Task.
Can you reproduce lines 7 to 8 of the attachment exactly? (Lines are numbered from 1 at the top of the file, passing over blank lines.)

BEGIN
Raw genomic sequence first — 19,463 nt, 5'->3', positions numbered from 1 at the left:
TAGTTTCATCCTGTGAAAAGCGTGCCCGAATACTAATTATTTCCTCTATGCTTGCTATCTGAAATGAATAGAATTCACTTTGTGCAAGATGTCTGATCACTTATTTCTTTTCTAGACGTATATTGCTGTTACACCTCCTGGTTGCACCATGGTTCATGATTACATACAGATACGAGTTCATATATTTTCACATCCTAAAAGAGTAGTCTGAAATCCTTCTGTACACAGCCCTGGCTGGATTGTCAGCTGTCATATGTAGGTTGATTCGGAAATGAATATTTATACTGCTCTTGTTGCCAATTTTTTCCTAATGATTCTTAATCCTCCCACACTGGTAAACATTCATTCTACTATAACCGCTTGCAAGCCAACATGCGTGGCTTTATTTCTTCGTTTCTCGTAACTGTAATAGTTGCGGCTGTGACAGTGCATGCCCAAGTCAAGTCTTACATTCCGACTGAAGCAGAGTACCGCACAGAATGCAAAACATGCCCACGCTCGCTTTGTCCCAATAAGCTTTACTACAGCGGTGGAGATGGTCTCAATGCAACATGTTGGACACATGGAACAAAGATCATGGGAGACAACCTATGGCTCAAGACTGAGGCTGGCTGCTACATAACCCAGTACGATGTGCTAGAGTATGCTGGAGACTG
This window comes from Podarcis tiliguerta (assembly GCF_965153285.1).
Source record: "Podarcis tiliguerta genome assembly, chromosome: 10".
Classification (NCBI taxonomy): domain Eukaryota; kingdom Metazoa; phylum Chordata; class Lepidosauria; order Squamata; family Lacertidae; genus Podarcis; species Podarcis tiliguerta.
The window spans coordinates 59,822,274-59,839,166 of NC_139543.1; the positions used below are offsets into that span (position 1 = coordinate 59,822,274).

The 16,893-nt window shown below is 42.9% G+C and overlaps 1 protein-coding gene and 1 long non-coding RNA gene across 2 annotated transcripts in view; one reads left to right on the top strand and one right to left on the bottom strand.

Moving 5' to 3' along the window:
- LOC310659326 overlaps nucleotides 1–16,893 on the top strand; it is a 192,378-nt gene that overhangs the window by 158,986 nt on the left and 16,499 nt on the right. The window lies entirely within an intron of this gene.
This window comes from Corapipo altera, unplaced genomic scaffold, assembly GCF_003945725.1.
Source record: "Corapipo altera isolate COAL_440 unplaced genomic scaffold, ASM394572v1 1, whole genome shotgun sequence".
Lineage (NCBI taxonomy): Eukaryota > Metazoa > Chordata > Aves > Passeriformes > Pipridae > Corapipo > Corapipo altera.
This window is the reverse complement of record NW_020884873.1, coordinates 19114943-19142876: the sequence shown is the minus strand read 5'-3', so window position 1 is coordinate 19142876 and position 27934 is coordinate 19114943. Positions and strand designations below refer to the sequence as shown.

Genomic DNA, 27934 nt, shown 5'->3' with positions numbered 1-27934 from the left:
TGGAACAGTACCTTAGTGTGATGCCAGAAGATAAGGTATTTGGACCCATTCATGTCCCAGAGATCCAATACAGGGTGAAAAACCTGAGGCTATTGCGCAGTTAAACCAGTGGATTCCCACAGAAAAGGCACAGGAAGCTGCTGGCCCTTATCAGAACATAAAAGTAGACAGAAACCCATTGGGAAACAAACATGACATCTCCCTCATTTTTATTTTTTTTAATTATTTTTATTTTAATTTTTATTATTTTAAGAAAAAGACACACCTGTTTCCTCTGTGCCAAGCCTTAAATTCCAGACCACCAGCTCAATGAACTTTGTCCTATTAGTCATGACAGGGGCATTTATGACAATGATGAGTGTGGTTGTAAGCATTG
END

The 16,893-nt window shown below is 42.9% G+C and overlaps 1 protein-coding gene and 1 long non-coding RNA gene across 2 annotated transcripts in view; one reads left to right on the top strand and one right to left on the bottom strand.

Moving 5' to 3' along the window: